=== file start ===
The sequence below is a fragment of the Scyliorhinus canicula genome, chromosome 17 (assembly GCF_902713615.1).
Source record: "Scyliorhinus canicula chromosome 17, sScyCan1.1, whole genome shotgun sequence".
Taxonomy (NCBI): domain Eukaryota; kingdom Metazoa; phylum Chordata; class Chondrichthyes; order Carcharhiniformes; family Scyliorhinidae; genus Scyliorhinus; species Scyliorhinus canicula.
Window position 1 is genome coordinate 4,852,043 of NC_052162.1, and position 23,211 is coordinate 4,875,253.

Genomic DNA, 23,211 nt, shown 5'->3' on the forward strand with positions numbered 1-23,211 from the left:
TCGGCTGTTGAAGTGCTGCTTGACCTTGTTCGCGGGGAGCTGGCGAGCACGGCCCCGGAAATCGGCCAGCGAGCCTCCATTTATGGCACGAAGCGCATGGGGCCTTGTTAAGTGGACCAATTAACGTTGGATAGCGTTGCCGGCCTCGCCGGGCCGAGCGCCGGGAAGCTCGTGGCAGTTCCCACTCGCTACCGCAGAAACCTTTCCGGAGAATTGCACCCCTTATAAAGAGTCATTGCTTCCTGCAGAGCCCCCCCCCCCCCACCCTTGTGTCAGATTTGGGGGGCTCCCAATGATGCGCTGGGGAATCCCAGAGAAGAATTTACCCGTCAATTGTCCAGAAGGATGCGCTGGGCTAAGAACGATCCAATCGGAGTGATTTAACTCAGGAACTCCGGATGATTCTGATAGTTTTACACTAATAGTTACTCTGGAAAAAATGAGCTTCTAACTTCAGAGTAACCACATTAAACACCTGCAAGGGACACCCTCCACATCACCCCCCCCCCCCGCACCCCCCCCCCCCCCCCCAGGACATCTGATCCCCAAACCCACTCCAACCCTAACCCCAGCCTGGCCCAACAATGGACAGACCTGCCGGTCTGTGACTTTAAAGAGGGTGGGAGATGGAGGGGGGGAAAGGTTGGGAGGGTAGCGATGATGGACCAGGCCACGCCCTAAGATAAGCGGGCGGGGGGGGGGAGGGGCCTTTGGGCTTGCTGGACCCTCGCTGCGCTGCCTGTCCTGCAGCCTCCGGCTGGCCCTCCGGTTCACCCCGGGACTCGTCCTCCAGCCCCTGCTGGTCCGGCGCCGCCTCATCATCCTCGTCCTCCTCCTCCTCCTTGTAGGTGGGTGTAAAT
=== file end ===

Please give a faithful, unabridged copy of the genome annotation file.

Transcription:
The sequence below is a fragment of the Scyliorhinus canicula genome, chromosome 17 (assembly GCF_902713615.1).
Source record: "Scyliorhinus canicula chromosome 17, sScyCan1.1, whole genome shotgun sequence".
Taxonomy (NCBI): domain Eukaryota; kingdom Metazoa; phylum Chordata; class Chondrichthyes; order Carcharhiniformes; family Scyliorhinidae; genus Scyliorhinus; species Scyliorhinus canicula.
Window position 1 is genome coordinate 4,852,043 of NC_052162.1, and position 23,211 is coordinate 4,875,253.

Genomic DNA, 23,211 nt, shown 5'->3' on the forward strand with positions numbered 1-23,211 from the left:
TCGGCTGTTGAAGTGCTGCTTGACCTTGTTCGCGGGGAGCTGGCGAGCACGGCCCCGGAAATCGGCCAGCGAGCCTCCATTTATGGCACGAAGCGCATGGGGCCTTGTTAAGTGGACCAATTAACGTTGGATAGCGTTGCCGGCCTCGCCGGGCCGAGCGCCGGGAAGCTCGTGGCAGTTCCCACTCGCTACCGCAGAAACCTTTCCGGAGAATTGCACCCCTTATAAAGAGTCATTGCTTCCTGCAGAGCCCCCCCCCCCCCACCCTTGTGTCAGATTTGGGGGGCTCCCAATGATGCGCTGGGGAATCCCAGAGAAGAATTTACCCGTCAATTGTCCAGAAGGATGCGCTGGGCTAAGAACGATCCAATCGGAGTGATTTAACTCAGGAACTCCGGATGATTCTGATAGTTTTACACTAATAGTTACTCTGGAAAAAATGAGCTTCTAACTTCAGAGTAACCACATTAAACACCTGCAAGGGACACCCTCCACATCACCCCCCCCCCCCGCACCCCCCCCCCCCCCCCCAGGACATCTGATCCCCAAACCCACTCCAACCCTAACCCCAGCCTGGCCCAACAATGGACAGACCTGCCGGTCTGTGACTTTAAAGAGGGTGGGAGATGGAGGGGGGGAAAGGTTGGGAGGGTAGCGATGATGGACCAGGCCACGCCCTAAGATAAGCGGGCGGGGGGGGGGAGGGGCCTTTGGGCTTGCTGGACCCTCGCTGCGCTGCCTGTCCTGCAGCCTCCGGCTGGCCCTCCGGTTCACCCCGGGACTCGTCCTCCAGCCCCTGCTGGTCCGGCGCCGCCTCATCATCCTCGTCCTCCTCCTCCTCCTTGTAGGTGGGTGTAAAT